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IT Contractors Help Companies Meet Changing Work Needs
Infoworld (via IDG News Service), April 9

Whether companies require specific tech talent for a project or need extra help meeting a business uptick brought by the recovering economy, corporate IT departments are placing greater emphasis on creating the contract workforce. For CIOs, temporary staffers offer the experience required to complete a specific task without the need, and cost, of permanently keeping them on the payroll. IT staffing firms see contractors as helping companies stay flexible and meeting the work peaks and lulls that accompany a recovering economy. As a result, contractors have been, and will continue to be, in demand for enterprise IT hiring managers.

For companies, supplementing full-time staff with contractors is a more cost-effective and faster way to grow an own internal workforce. For freelancers, contract work provides real benefits, such as flexible hours, training and financial benefits. Over the last five years, and especially in 2011, freelancer salaries have increased and are now comparable to full-time salaries. Since a company doesn't always know what its workload is going to be, a variable workforce allows the company to handle a burst that they have to scale up for. On an interim basis, companies have the ability to use contractors until they know what that long-term workload is going to look like. In rare cases, temporary work can serve as a potential gateway to full-time employment.


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For Freelancers, Landing A Workspace Gets Harder
NPR, April 10

As the co-working concept continues to go mainstream, the process is changing for freelance and independent workers in the U.S. to sign up to work at co-working sites. In some cases, they are being asked to fill out applications and provide other evidence that they will fit into the culture of the workspace. At a time when more than 30% of the nation's workers already work on their own, the number of nontraditional office workers — telecommuters, freelancers and contractors — could reach 1.3 billion worldwide by 2015. The article takes a closer look at new co-working approaches and their impact on the future of independent work.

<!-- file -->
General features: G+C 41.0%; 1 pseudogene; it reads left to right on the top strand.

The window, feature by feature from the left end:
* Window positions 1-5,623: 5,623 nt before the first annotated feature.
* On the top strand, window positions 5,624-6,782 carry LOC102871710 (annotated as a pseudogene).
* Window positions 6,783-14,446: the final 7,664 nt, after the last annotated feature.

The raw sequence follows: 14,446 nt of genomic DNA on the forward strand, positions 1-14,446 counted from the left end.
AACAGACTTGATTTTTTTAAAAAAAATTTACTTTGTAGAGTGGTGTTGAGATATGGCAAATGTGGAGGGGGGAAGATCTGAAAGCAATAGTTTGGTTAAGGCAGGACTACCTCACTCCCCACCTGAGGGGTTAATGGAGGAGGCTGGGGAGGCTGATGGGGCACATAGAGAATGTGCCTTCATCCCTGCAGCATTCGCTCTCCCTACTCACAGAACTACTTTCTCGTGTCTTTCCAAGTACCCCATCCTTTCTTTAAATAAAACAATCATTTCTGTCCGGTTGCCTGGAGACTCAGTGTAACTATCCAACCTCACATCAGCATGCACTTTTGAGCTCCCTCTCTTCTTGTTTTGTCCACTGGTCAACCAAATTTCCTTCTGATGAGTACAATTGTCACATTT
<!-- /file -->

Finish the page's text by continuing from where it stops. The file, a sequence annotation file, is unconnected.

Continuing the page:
The new rules of co-working are not meant to be elitist and exclusive, they are meant to encourage the creation of a strong, cohesive community. In addition to providing a well-lit office space with dependable Wi-Fi, these spaces offer a certain kind of collaborative workspace where a Web designer can get legal advice or an event planner can team up with a food writer. "Curating" ensures that there is a right mix of people for this to happen. This is especially true when the spaces include amenities like high-end furniture, a coffee bar or glass-walled conference rooms with LED screens. Ultimately, the real draw is the plugged-in networking that introduces members to each other.


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Independent Work: Not a Young Person’s Game?
Web Worker Daily, April 2